Assemblyman Alec Brook-Krasny Announces Historic Agreement to Reform Workers’ Compensation Benefits

March 1, 2007
Assemblyman Alec Brook-Krasny (D-Coney Island, Dyker Heights) announced that the Legislature and Gov. Spitzer have reached an agreement to reform New York State’s workers’ compensation system – a move that increases future benefits for injured workers and reduces costs for employers between 10 and 15 percent.

“Reforming New York’s broken workers’ compensation system is a major achievement,” Brook-Krasny said. “We have one of the most expensive systems in the nation that gives low benefits and requires high premiums. This agreement helps injured workers better make ends meet without forcing small businesses to close their doors.”

Under the new agreement, the maximum benefit rate for injured workers in the future is increased over a four-year period from $400 to two-thirds of the average weekly wage in New York. In year 1, the rate is raised to $500; in year 2, to $550; and in year 3, to $600. In year 4, the rate will be indexed to the average weekly wage. In addition, the minimum weekly benefit will increase from $40 to $100.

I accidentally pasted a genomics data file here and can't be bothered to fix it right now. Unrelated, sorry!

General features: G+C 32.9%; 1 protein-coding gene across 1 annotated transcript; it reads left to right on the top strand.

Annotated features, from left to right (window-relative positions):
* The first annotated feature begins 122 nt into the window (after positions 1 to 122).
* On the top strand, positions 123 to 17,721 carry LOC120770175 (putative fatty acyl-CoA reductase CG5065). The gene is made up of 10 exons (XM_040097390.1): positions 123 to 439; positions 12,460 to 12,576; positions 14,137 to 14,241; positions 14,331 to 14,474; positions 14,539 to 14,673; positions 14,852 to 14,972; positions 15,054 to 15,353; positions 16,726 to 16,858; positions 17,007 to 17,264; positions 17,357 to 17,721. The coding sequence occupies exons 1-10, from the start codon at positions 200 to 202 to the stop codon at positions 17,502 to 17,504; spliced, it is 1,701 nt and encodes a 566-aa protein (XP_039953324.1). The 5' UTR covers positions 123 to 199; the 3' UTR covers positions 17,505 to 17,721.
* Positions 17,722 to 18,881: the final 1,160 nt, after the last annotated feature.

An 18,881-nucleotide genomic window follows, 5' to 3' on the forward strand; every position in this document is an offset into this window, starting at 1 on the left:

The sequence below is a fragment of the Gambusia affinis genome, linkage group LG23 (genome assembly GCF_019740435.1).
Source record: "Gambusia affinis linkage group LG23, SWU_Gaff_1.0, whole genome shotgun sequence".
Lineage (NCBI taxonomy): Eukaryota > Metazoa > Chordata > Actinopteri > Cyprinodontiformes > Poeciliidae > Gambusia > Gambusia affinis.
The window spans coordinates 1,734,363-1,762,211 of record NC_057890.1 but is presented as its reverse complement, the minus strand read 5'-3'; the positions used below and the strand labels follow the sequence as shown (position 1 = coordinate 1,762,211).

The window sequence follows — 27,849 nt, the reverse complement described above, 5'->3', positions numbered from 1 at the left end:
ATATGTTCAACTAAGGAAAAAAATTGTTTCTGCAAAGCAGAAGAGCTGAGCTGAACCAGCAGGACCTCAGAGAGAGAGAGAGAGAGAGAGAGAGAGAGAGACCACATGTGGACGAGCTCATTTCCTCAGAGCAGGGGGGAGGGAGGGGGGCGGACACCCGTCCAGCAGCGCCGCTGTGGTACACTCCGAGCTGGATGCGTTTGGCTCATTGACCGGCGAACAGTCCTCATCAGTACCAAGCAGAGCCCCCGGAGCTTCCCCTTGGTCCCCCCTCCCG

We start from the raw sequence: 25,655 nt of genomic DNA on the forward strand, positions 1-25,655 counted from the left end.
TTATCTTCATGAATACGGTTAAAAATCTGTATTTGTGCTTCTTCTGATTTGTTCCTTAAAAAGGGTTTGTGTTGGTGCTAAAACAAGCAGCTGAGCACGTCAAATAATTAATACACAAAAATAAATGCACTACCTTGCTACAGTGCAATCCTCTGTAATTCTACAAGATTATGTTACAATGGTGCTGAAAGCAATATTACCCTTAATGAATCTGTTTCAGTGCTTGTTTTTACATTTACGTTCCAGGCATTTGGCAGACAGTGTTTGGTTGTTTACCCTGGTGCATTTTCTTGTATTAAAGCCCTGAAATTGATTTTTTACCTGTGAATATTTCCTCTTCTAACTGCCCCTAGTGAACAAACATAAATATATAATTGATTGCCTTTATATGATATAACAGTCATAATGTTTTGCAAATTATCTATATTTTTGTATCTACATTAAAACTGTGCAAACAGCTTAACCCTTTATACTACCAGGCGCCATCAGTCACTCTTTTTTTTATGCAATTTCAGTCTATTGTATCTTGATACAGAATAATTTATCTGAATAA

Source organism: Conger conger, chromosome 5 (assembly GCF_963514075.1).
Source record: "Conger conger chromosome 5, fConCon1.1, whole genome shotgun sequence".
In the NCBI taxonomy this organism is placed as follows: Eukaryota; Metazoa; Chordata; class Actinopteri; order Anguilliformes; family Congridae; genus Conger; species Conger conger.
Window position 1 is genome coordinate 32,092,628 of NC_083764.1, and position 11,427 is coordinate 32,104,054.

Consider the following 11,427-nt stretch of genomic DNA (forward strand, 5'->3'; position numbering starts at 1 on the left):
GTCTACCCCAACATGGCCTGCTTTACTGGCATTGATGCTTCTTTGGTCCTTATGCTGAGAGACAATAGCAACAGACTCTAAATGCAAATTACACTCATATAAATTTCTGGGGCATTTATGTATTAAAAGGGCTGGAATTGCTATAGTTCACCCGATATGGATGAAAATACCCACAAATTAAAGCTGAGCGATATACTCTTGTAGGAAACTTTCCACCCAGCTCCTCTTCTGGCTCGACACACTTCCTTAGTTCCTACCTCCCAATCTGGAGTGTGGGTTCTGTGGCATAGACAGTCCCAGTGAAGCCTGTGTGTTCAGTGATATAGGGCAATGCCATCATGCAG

The agreement will also provide hundreds of millions of dollars in cost savings by:

  • setting the maximum number of years that a small population of claimants can receive cash benefits. Medical services will continue, however, and a safety net will be established to help get these workers to return to gainful employment and to intervene in cases of extreme hardship;
  • creating innovative programs to get workers prompt medical treatment and to help them return to gainful employment; and
  • creating strong anti-fraud measures, including the ability to stop work on a job site where a company has failed to purchase workers’ compensation insurance for its workers and higher criminal penalties for violators.

Brook-Krasny also noted that the state’s Superintendent of Insurance will work with the Workers’ Compensation Board and the Department of Labor to make additional administrative reforms within the system.

“For the first time in more than a decade, workers coming into the system will see benefits raised and businesses will be able to keep insurance costs down. It benefits everyone, including taxpayers, and strengthens New York’s economic competitiveness,” Brook-Krasny said.